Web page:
Sometimes EQ can come in the form of taking control of our environment so it leads us closer to our resolutions. What we know from research is that your environment and the systems you have in place are far more important than willpower and grit. We forget that often our environment creates and controls us, not the other way around. A classic example of this is avoiding certain people or coping with the saboteurs and hecklers on your health and fitness journey. This group can include friends, family members or even partners. It is navigating the rough sea of sensations, emotions, people or locations that trigger poor choices. It can be impatience with your results, trying to be perfect, testing yourself too early with particular food situations or being overconfident and thinking that you don’t have any more to learn, only to not have a strategy for difficult situations or a contingency plan for a bad day. Maybe you are too proud to ask for a hand on your journey to keep you accountable or to track your progress—two of the main reasons why most resolutions fail.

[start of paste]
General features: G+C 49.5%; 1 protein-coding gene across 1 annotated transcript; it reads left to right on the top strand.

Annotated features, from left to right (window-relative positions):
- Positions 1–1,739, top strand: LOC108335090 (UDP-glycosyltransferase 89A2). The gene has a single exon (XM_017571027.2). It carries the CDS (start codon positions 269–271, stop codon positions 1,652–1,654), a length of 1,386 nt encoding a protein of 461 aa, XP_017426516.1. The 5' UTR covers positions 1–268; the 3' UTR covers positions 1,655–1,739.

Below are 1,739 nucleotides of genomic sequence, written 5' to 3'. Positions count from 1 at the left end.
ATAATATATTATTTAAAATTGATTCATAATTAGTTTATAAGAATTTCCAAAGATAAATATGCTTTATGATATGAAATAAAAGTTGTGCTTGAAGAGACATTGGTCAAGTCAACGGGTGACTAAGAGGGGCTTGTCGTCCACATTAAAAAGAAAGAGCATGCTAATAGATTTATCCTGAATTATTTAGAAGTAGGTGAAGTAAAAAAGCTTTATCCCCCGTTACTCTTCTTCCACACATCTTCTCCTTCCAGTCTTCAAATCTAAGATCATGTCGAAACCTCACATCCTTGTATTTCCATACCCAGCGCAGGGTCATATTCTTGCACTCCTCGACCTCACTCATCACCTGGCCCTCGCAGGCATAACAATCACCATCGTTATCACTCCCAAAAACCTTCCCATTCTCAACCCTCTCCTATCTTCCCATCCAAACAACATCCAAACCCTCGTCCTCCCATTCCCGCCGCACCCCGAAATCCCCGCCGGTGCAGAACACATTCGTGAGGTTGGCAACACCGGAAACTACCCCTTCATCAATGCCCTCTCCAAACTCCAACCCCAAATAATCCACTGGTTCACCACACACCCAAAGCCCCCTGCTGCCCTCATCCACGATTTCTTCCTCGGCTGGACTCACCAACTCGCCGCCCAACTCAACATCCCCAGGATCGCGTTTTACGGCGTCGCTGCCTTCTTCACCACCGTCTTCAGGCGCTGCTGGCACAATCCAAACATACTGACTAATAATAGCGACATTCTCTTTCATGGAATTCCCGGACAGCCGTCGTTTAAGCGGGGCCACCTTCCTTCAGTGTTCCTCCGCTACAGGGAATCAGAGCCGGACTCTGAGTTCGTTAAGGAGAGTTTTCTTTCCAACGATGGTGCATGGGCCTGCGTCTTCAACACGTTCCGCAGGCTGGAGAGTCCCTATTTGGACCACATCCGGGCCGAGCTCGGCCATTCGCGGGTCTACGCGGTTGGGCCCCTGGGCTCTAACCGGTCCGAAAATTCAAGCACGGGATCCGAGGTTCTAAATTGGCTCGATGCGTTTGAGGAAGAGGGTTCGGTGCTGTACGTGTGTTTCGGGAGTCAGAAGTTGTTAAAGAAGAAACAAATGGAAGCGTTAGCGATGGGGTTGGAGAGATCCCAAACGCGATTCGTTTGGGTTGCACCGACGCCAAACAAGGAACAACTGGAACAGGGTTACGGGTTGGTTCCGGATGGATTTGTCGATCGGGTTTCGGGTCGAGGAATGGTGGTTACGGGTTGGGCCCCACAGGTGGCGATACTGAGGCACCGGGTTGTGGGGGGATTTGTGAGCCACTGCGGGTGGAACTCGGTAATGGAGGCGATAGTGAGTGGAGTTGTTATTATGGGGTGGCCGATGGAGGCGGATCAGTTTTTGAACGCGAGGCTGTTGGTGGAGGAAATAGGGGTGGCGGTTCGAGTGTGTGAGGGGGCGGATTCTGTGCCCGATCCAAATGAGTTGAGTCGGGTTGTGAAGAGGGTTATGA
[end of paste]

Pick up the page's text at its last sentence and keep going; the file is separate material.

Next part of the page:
It might also be how you view setbacks and failures. If we look at our success and failures in the same way, as a victory in feedback, all of a sudden our perspective on things and our self-story can change. All successes are just a string of failures. And, in fact, our failures give us the opportunity to simply tweak what it is we are doing in order to learn. If more people viewed setbacks in this way, we would see a lot more people sticking with their resolutions.